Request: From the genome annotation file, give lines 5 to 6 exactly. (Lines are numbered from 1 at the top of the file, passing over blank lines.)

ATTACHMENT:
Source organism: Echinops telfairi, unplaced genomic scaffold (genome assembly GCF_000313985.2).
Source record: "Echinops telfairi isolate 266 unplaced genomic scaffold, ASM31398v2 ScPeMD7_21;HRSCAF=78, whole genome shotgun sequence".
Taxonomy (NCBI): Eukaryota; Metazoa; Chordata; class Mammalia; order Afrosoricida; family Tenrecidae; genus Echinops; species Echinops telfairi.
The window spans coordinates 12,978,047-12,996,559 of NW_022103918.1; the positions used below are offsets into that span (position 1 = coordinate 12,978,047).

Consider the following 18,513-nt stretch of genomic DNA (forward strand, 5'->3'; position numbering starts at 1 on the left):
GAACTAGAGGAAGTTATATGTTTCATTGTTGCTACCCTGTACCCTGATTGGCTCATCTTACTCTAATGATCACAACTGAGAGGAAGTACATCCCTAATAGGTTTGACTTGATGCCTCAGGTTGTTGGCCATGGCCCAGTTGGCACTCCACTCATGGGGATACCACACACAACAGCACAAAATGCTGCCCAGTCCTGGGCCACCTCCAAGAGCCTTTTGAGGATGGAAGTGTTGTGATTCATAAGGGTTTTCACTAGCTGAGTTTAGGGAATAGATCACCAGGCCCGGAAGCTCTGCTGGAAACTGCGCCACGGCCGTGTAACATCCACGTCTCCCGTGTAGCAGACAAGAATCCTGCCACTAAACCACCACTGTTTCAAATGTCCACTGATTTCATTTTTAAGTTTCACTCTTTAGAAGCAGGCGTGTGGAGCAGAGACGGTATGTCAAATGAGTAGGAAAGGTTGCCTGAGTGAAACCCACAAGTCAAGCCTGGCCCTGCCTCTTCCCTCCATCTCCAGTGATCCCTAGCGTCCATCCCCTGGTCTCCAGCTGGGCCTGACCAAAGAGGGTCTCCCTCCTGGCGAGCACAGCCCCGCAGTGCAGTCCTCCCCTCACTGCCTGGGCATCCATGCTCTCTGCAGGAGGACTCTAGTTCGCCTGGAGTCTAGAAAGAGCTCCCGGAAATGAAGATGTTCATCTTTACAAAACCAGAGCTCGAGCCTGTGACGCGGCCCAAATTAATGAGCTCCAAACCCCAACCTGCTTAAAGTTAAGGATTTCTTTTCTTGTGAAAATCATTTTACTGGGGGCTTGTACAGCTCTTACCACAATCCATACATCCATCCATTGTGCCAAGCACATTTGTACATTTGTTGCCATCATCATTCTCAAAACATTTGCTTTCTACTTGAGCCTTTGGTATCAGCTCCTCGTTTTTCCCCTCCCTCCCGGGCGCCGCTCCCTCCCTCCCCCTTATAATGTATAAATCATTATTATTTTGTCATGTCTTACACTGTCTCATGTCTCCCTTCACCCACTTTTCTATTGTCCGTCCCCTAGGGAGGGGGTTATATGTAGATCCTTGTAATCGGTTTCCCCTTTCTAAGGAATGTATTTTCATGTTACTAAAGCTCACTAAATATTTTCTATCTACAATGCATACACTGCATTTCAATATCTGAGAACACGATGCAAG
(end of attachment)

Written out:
Consider the following 18,513-nt stretch of genomic DNA (forward strand, 5'->3'; position numbering starts at 1 on the left):
GAACTAGAGGAAGTTATATGTTTCATTGTTGCTACCCTGTACCCTGATTGGCTCATCTTACTCTAATGATCACAACTGAGAGGAAGTACATCCCTAATAGGTTTGACTTGATGCCTCAGGTTGTTGGCCATGGCCCAGTTGGCACTCCACTCATGGGGATACCACACACAACAGCACAAAATGCTGCCCAGTCCTGGGCCACCTCCAAGAGCCTTTTGAGGATGGAAGTGTTGTGATTCATAAGGGTTTTCACTAGCTGAGTTTAGGGAATAGATCACCAGGCCCGGAAGCTCTGCTGGAAACTGCGCCACGGCCGTGTAACATCCACGTCTCCCGTGTAGCAGACAAGAATCCTGCCACTAAACCACCACTGTTTCAAATGTCCACTGATTTCATTTTTAAGTTTCACTCTTTAGAAGCAGGCGTGTGGAGCAGAGACGGTATGTCAAATGAGTAGGAAAGGTTGCCTGAGTGAAACCCACAAGTCAAGCCTGGCCCTGCCTCTTCCCTCCATCTCCAGTGATCCCTAGCGTCCATCCCCTGGTCTCCAGCTGGGCCTGACCAAAGAGGGTCTCCCTCCTGGCGAGCACAGCCCCGCAGTGCAGTCCTCCCCTCACTGCCTGGGCATCCATGCTCTCTGCAGGAGGACTCTAGTTCGCCTGGAGTCTAGAAAGAGCTCCCGGAAATGAAGATGTTCATCTTTACAAAACCAGAGCTCGAGCCTGTGACGCGGCCCAAATTAATGAGCTCCAAACCCCAACCTGCTTAAAGTTAAGGATTTCTTTTCTTGTGAAAATCATTTTACTGGGGGCTTGTACAGCTCTTACCACAATCCATACATCCATCCATTGTGCCAAGCACATTTGTACATTTGTTGCCATCATCATTCTCAAAACATTTGCTTTCTACTTGAGCCTTTGGTATCAGCTCCTCGTTTTTCCCCTCCCTCCCGGGCGCCGCTCCCTCCCTCCCCCTTATAATGTATAAATCATTATTATTTTGTCATGTCTTACACTGTCTCATGTCTCCCTTCACCCACTTTTCTATTGTCCGTCCCCTAGGGAGGGGGTTATATGTAGATCCTTGTAATCGGTTTCCCCTTTCTAAGGAATGTATTTTCATGTTACTAAAGCTCACTAAATATTTTCTATCTACAATGCATACACTGCATTTCAATATCTGAGAACACGATGCAAG